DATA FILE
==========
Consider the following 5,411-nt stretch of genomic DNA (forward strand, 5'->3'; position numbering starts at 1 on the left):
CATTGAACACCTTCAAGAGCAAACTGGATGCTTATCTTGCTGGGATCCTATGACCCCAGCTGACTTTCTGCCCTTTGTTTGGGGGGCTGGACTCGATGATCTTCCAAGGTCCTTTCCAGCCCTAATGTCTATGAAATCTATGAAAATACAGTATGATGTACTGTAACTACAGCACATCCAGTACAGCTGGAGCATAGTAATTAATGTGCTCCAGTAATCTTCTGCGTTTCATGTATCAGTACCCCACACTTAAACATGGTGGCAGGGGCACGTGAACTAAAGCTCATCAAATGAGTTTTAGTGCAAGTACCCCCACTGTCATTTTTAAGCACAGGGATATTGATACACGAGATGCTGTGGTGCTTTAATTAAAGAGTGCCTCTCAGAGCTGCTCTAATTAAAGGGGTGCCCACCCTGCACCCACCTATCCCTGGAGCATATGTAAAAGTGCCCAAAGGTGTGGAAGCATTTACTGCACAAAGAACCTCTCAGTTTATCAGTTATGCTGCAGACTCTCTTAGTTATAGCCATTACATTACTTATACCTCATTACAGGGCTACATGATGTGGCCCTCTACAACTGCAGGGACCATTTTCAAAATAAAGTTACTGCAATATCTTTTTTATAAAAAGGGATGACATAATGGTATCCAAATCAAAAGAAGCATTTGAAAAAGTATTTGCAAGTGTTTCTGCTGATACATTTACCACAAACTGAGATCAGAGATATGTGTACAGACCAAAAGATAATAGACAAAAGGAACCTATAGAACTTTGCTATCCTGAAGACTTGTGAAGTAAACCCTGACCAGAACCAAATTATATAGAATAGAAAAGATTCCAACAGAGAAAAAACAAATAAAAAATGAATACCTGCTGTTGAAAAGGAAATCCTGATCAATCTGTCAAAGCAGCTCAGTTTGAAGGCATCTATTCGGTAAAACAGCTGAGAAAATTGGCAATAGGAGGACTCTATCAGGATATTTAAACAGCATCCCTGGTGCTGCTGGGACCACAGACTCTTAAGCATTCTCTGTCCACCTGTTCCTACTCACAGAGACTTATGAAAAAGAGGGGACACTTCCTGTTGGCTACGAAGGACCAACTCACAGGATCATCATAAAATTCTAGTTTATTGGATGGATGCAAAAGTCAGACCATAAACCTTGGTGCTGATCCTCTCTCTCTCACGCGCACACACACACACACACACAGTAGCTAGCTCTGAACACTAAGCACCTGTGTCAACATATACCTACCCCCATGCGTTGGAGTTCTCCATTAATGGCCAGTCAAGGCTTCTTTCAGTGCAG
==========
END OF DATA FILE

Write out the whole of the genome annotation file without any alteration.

Consider the following 5,411-nt stretch of genomic DNA (forward strand, 5'->3'; position numbering starts at 1 on the left):
CATTGAACACCTTCAAGAGCAAACTGGATGCTTATCTTGCTGGGATCCTATGACCCCAGCTGACTTTCTGCCCTTTGTTTGGGGGGCTGGACTCGATGATCTTCCAAGGTCCTTTCCAGCCCTAATGTCTATGAAATCTATGAAAATACAGTATGATGTACTGTAACTACAGCACATCCAGTACAGCTGGAGCATAGTAATTAATGTGCTCCAGTAATCTTCTGCGTTTCATGTATCAGTACCCCACACTTAAACATGGTGGCAGGGGCACGTGAACTAAAGCTCATCAAATGAGTTTTAGTGCAAGTACCCCCACTGTCATTTTTAAGCACAGGGATATTGATACACGAGATGCTGTGGTGCTTTAATTAAAGAGTGCCTCTCAGAGCTGCTCTAATTAAAGGGGTGCCCACCCTGCACCCACCTATCCCTGGAGCATATGTAAAAGTGCCCAAAGGTGTGGAAGCATTTACTGCACAAAGAACCTCTCAGTTTATCAGTTATGCTGCAGACTCTCTTAGTTATAGCCATTACATTACTTATACCTCATTACAGGGCTACATGATGTGGCCCTCTACAACTGCAGGGACCATTTTCAAAATAAAGTTACTGCAATATCTTTTTTATAAAAAGGGATGACATAATGGTATCCAAATCAAAAGAAGCATTTGAAAAAGTATTTGCAAGTGTTTCTGCTGATACATTTACCACAAACTGAGATCAGAGATATGTGTACAGACCAAAAGATAATAGACAAAAGGAACCTATAGAACTTTGCTATCCTGAAGACTTGTGAAGTAAACCCTGACCAGAACCAAATTATATAGAATAGAAAAGATTCCAACAGAGAAAAAACAAATAAAAAATGAATACCTGCTGTTGAAAAGGAAATCCTGATCAATCTGTCAAAGCAGCTCAGTTTGAAGGCATCTATTCGGTAAAACAGCTGAGAAAATTGGCAATAGGAGGACTCTATCAGGATATTTAAACAGCATCCCTGGTGCTGCTGGGACCACAGACTCTTAAGCATTCTCTGTCCACCTGTTCCTACTCACAGAGACTTATGAAAAAGAGGGGACACTTCCTGTTGGCTACGAAGGACCAACTCACAGGATCATCATAAAATTCTAGTTTATTGGATGGATGCAAAAGTCAGACCATAAACCTTGGTGCTGATCCTCTCTCTCTCACGCGCACACACACACACACACACAGTAGCTAGCTCTGAACACTAAGCACCTGTGTCAACATATACCTACCCCCATGCGTTGGAGTTCTCCATTAATGGCCAGTCAAGGCTTCTTTCAGTGCAG